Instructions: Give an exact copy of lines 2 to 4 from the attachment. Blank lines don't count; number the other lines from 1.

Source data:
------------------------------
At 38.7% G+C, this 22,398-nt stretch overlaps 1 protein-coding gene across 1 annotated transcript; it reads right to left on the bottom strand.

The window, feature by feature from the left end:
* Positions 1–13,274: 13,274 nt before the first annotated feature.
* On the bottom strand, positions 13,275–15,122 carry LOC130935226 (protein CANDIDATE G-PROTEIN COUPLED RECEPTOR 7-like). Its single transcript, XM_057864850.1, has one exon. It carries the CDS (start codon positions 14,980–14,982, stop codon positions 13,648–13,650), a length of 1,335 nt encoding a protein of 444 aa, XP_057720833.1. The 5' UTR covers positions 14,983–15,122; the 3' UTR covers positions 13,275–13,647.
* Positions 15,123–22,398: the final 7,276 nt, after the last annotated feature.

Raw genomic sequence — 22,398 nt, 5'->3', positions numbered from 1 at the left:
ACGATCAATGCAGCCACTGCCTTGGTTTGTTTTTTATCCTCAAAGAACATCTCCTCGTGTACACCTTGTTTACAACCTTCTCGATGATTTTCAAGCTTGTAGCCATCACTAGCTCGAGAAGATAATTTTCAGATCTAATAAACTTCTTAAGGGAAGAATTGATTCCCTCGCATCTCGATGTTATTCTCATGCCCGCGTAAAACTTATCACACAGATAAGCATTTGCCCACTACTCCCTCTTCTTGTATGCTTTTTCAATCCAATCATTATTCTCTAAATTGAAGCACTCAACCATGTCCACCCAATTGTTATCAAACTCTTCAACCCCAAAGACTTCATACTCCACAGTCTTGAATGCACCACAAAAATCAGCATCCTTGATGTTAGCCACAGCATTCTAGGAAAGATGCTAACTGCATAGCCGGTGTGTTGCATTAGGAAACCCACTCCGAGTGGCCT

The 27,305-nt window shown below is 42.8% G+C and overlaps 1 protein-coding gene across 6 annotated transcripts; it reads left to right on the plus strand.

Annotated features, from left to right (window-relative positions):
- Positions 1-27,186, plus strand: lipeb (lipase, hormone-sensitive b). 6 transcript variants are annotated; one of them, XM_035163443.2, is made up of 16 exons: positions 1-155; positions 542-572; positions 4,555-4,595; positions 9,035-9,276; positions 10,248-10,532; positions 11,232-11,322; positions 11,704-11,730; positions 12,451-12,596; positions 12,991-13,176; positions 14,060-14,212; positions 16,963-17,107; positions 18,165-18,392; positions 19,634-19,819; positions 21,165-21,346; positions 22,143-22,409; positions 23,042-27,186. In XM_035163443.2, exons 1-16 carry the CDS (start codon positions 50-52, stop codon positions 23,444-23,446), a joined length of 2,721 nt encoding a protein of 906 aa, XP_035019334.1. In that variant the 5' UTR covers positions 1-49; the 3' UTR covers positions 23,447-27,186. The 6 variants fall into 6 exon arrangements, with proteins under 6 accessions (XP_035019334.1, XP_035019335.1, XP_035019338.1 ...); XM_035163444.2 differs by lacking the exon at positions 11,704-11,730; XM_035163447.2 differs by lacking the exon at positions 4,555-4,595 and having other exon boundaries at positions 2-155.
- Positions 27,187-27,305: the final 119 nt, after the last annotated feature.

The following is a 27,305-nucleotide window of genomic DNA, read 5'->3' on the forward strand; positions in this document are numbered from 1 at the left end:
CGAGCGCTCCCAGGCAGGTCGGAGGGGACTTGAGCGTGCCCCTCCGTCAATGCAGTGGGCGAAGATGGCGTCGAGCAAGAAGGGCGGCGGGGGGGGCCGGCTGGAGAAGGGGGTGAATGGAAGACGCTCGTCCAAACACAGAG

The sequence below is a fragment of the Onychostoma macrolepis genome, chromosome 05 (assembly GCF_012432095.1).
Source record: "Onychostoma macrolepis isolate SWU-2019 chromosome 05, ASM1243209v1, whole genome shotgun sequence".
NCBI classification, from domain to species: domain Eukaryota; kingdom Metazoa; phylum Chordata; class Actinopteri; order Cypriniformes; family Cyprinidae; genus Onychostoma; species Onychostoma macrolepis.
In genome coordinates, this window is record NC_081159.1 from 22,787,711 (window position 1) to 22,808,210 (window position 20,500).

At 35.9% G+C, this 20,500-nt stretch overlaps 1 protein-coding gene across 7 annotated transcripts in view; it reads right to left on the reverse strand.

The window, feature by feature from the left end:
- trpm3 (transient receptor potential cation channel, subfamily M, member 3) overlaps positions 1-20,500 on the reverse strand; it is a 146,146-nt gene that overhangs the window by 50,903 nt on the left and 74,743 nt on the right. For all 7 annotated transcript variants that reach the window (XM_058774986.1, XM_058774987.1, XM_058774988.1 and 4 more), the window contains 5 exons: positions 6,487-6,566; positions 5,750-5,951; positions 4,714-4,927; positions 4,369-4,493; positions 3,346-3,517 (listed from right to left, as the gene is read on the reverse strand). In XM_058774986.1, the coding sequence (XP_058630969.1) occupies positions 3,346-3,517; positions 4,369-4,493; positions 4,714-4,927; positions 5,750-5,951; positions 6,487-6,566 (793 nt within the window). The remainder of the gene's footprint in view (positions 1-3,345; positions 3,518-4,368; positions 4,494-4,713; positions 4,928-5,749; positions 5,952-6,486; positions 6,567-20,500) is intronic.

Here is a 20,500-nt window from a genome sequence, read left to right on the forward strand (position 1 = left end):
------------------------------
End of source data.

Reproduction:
The window, feature by feature from the left end:
* Positions 1–13,274: 13,274 nt before the first annotated feature.
* On the bottom strand, positions 13,275–15,122 carry LOC130935226 (protein CANDIDATE G-PROTEIN COUPLED RECEPTOR 7-like). Its single transcript, XM_057864850.1, has one exon. It carries the CDS (start codon positions 14,980–14,982, stop codon positions 13,648–13,650), a length of 1,335 nt encoding a protein of 444 aa, XP_057720833.1. The 5' UTR covers positions 14,983–15,122; the 3' UTR covers positions 13,275–13,647.